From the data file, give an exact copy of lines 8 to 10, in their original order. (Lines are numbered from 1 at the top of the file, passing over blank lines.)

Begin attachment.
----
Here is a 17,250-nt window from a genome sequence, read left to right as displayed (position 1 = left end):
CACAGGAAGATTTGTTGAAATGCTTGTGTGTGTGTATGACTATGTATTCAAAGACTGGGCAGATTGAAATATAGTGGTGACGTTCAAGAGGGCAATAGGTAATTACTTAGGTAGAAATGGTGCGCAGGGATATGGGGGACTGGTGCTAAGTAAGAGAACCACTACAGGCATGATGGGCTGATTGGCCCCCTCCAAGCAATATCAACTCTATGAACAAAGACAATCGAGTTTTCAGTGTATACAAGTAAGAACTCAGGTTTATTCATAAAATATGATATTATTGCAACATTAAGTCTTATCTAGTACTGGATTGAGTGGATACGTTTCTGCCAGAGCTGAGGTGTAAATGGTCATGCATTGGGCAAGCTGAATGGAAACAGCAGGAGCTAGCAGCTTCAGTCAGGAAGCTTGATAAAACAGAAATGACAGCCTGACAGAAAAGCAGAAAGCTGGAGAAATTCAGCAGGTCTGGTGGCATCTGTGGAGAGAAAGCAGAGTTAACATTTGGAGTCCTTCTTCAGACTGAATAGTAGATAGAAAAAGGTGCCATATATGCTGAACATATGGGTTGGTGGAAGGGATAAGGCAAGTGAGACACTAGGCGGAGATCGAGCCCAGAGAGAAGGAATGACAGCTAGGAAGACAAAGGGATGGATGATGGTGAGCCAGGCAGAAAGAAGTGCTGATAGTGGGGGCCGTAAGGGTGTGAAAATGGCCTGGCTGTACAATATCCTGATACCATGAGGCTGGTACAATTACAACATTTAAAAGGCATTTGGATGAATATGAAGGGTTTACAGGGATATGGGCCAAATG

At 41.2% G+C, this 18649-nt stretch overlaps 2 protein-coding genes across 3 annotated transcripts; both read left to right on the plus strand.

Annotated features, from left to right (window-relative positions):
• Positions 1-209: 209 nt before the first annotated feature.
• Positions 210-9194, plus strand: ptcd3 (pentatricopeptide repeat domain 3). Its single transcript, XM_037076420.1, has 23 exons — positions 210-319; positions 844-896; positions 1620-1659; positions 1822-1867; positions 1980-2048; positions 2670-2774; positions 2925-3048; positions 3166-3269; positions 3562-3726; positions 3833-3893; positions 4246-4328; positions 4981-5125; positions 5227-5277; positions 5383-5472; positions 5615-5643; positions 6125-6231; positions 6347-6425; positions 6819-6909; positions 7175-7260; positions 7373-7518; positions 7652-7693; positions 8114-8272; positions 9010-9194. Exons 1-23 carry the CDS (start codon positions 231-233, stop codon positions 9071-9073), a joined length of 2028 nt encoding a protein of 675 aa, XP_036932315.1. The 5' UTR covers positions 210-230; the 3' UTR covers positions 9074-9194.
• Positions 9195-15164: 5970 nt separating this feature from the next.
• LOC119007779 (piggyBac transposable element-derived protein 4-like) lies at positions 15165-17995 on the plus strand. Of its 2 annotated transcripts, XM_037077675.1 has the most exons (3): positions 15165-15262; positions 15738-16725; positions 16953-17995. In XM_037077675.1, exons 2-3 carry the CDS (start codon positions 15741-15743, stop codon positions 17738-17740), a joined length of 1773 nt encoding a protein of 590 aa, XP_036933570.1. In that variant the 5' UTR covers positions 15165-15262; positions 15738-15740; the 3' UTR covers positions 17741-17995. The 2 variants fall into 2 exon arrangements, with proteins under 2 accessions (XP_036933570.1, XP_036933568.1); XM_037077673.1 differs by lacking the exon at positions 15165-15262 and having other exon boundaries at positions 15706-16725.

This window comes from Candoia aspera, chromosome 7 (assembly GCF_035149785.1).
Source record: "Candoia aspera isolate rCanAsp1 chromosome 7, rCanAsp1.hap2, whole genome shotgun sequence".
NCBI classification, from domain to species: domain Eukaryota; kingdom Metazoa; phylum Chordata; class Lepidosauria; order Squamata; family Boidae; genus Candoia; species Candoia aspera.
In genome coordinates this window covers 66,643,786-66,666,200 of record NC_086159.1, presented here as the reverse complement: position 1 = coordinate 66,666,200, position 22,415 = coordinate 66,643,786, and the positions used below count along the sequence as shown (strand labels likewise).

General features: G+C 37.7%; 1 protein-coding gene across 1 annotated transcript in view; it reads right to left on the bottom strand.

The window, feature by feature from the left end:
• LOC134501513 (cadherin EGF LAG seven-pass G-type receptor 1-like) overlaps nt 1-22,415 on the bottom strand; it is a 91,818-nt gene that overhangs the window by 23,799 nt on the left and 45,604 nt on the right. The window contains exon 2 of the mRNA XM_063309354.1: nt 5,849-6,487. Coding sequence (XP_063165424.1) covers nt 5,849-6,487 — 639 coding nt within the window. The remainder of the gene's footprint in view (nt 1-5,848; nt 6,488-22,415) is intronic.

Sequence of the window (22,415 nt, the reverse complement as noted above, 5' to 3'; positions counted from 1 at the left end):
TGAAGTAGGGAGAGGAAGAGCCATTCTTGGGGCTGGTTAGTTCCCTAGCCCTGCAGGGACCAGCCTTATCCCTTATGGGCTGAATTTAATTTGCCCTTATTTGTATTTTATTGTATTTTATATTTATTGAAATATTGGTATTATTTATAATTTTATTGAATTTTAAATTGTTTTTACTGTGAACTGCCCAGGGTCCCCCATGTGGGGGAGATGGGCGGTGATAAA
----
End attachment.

• LOC119007779 (piggyBac transposable element-derived protein 4-like) lies at positions 15165-17995 on the plus strand. Of its 2 annotated transcripts, XM_037077675.1 has the most exons (3): positions 15165-15262; positions 15738-16725; positions 16953-17995. In XM_037077675.1, exons 2-3 carry the CDS (start codon positions 15741-15743, stop codon positions 17738-17740), a joined length of 1773 nt encoding a protein of 590 aa, XP_036933570.1. In that variant the 5' UTR covers positions 15165-15262; positions 15738-15740; the 3' UTR covers positions 17741-17995. The 2 variants fall into 2 exon arrangements, with proteins under 2 accessions (XP_036933570.1, XP_036933568.1); XM_037077673.1 differs by lacking the exon at positions 15165-15262 and having other exon boundaries at positions 15706-16725.

This window comes from Candoia aspera, chromosome 7 (assembly GCF_035149785.1).
Source record: "Candoia aspera isolate rCanAsp1 chromosome 7, rCanAsp1.hap2, whole genome shotgun sequence".